Getting started

Static GID assignment

The procadmins group uses a static GID 70, chosen based on the default set of system groups provided in Debian with usable range between 61-99. This becomes important in environments with LXC containers where, depending on the configuration, host and container GIDs could differ, resulting in a different set of users being able to see the /proc contents. Thus, the need to synchronize the GID between distinct environments sharing the same GID namespace (the same kernel).

Ansible local facts

The debops.proc_hidepid role provides a set of Ansible local facts available in the ansible_local.proc_hidepid.* hierarchy. You can use the facts to add application UNIX accounts to the correct UNIX system group that allows them access to the /proc filesystem.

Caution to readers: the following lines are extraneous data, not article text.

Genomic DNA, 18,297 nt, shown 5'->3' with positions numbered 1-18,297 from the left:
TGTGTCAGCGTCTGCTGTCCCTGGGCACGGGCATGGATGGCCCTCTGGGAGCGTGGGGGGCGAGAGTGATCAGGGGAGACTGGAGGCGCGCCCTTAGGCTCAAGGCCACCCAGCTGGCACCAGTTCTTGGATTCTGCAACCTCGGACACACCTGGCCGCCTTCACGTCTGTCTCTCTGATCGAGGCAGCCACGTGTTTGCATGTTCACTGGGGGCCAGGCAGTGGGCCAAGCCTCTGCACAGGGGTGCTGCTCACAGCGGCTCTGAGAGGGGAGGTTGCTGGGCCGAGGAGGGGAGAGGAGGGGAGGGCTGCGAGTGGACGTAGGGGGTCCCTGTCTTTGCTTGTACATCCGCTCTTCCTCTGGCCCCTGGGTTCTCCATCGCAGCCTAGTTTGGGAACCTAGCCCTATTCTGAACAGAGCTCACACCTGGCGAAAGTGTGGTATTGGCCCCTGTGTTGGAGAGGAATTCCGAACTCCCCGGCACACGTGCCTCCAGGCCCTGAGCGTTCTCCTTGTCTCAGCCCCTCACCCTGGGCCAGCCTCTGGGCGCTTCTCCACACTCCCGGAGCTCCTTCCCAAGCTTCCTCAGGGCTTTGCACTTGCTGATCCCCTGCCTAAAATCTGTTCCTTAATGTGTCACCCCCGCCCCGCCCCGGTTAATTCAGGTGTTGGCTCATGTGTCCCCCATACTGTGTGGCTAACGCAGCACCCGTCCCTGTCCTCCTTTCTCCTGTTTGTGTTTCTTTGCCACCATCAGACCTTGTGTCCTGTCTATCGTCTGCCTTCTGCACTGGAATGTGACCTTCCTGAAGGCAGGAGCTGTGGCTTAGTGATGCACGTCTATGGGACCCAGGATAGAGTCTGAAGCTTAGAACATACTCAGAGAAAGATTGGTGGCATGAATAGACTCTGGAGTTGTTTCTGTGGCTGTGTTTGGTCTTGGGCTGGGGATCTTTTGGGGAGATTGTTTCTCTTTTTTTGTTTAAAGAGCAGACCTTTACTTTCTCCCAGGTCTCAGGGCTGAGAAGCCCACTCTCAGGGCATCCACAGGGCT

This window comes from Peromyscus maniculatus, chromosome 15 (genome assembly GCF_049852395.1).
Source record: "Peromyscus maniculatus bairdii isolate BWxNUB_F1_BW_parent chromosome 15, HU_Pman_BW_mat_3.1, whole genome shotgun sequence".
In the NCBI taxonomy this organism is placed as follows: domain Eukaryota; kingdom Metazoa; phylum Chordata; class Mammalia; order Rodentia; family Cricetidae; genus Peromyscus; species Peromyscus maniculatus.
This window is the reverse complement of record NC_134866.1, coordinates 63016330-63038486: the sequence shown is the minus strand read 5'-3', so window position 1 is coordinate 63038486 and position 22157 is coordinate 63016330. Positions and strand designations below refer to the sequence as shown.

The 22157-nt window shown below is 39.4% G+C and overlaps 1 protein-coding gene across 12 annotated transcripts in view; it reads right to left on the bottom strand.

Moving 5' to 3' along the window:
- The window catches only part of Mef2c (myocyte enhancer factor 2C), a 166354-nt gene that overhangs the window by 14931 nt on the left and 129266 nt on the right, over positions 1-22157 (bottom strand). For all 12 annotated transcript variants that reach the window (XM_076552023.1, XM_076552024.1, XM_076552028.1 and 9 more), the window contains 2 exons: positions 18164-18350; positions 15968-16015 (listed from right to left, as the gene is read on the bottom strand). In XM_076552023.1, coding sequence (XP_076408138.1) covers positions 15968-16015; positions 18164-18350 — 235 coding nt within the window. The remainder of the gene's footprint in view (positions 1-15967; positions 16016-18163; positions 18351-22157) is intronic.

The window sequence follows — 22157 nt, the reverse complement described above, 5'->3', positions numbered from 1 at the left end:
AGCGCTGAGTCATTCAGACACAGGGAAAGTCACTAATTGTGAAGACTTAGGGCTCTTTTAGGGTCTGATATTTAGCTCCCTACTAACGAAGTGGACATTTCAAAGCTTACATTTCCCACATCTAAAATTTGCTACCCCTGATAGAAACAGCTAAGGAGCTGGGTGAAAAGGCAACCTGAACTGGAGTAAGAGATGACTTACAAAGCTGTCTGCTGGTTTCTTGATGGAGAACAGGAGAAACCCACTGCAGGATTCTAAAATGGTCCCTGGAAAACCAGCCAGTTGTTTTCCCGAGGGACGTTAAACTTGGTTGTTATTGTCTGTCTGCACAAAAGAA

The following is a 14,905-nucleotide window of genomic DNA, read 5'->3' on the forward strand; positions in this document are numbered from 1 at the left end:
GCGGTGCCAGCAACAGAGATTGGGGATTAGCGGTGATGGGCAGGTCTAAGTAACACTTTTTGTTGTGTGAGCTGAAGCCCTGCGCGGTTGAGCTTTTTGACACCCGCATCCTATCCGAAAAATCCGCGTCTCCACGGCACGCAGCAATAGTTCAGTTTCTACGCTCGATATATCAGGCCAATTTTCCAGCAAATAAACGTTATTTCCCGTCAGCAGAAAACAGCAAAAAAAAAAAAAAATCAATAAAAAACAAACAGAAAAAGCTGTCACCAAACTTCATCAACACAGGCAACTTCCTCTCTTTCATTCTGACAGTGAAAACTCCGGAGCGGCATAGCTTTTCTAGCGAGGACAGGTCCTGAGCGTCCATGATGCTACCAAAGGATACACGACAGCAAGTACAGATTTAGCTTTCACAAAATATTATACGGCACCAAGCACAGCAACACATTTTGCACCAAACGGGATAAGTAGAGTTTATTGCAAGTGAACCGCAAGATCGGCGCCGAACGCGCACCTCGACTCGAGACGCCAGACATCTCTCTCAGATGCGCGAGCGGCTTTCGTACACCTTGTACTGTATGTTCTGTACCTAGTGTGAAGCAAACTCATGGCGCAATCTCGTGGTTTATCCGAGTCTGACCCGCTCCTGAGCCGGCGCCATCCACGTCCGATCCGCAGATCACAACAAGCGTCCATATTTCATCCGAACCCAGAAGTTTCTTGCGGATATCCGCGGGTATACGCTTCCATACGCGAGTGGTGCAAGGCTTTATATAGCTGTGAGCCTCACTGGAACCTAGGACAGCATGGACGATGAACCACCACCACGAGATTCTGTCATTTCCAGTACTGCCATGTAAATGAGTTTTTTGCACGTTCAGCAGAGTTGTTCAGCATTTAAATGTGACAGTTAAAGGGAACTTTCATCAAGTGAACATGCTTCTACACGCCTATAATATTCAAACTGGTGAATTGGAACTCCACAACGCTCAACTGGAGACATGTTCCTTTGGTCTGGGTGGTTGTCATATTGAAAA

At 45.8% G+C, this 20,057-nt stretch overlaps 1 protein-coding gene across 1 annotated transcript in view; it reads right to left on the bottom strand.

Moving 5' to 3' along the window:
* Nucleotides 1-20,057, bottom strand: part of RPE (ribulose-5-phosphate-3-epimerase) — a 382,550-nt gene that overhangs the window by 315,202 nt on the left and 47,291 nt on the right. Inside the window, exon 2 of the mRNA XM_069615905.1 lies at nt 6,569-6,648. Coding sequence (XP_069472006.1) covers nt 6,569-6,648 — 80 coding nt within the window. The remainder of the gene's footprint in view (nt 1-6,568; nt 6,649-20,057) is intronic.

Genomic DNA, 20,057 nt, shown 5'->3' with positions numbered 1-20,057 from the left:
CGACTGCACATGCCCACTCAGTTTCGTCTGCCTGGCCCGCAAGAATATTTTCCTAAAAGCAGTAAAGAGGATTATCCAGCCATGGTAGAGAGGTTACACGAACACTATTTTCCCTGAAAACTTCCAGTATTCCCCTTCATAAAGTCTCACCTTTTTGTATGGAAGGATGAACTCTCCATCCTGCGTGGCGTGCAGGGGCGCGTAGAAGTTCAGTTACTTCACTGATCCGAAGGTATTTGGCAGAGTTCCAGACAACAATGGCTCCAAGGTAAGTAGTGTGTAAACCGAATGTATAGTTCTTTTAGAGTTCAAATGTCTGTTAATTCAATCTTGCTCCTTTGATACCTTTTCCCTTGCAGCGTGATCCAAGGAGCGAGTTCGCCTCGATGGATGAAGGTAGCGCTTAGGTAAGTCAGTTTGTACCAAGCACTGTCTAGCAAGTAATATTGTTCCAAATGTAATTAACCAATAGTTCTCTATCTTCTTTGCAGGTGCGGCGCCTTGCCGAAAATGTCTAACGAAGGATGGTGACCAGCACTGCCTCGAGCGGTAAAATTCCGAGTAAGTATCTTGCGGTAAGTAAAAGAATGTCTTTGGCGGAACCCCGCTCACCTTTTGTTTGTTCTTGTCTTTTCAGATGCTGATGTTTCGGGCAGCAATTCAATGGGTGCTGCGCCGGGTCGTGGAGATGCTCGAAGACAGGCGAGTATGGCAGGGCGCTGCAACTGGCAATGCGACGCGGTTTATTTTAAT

Example inventory

The debops.proc_hidepid role is included by default in the common.yml DebOps playbook; you don't need to add hosts to any Ansible groups to enable it.

Example playbook

If you are using this role without DebOps, here's an example Ansible playbook that uses the debops.proc_hidepid role:

---

- name: Manage /proc hidepid= configuration
  hosts: [ 'debops_all_hosts', 'debops_service_proc_hidepid' ]
  become: True

  environment: '{{ inventory__environment | d({})
                   | combine(inventory__group_environment | d({}))
                   | combine(inventory__host_environment  | d({})) }}'

  roles:

    - role: debops.proc_hidepid
      tags: [ 'role::proc_hidepid', 'skip::proc_hidepid' ]

Ansible tags

You can use Ansible --tags or --skip-tags parameters to limit what tasks are performed during Ansible run. This can be used after a host was first configured to speed up playbook execution, when you are sure that most of the configuration is already in the desired state.

Available role tags:

role::proc_hidepid
Main role tag, should be used in the playbook to execute all of the role tasks as well as role dependencies.